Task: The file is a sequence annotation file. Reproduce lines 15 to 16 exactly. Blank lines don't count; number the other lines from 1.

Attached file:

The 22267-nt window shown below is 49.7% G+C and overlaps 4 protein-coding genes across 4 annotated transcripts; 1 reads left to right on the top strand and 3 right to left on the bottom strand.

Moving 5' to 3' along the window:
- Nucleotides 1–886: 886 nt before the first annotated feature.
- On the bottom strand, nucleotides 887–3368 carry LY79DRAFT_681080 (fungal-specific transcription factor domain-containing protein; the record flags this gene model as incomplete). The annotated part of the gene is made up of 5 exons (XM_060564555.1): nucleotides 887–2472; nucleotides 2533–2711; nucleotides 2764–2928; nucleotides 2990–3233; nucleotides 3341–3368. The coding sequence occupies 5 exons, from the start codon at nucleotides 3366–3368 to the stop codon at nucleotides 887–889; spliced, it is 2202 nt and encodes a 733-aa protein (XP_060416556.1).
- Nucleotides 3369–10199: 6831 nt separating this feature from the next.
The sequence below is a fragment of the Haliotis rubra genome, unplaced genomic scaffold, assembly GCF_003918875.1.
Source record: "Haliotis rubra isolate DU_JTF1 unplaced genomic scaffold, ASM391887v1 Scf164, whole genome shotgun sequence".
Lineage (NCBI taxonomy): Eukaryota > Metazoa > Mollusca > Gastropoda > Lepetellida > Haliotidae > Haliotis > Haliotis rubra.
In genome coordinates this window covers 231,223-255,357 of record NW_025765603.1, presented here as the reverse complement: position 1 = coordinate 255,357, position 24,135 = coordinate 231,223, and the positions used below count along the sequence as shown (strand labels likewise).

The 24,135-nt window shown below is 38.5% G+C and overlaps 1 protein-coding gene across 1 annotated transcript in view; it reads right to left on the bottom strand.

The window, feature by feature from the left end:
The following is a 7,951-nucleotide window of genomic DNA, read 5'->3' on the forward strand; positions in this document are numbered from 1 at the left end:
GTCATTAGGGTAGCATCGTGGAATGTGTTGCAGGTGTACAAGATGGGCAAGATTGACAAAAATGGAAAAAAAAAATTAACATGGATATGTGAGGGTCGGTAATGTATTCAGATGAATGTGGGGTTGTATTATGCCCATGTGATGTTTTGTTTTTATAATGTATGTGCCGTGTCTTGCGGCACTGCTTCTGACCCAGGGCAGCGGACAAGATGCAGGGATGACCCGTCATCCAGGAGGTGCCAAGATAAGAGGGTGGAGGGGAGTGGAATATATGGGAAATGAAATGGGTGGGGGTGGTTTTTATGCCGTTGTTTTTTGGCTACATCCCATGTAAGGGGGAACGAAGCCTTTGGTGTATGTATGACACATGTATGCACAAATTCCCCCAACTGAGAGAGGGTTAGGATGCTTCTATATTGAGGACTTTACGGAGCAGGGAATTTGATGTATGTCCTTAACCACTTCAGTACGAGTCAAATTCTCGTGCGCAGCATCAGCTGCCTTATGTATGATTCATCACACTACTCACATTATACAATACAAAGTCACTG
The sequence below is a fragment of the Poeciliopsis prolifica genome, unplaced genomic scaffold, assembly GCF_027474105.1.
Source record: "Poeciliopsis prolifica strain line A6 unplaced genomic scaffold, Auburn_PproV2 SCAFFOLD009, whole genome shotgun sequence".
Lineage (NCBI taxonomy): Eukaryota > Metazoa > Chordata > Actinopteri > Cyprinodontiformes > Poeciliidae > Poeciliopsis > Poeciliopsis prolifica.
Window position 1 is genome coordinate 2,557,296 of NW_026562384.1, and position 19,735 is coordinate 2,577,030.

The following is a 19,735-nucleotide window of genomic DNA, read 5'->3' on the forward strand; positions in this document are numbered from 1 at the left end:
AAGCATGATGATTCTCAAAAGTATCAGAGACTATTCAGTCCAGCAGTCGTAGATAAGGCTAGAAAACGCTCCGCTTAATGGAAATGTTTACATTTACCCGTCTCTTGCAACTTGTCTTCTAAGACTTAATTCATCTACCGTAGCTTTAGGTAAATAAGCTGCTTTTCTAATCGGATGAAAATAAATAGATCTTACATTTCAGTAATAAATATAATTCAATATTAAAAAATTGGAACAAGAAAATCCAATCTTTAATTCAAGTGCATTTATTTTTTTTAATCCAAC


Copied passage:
Source record: "Poeciliopsis prolifica strain line A6 unplaced genomic scaffold, Auburn_PproV2 SCAFFOLD009, whole genome shotgun sequence".
Lineage (NCBI taxonomy): Eukaryota > Metazoa > Chordata > Actinopteri > Cyprinodontiformes > Poeciliidae > Poeciliopsis > Poeciliopsis prolifica.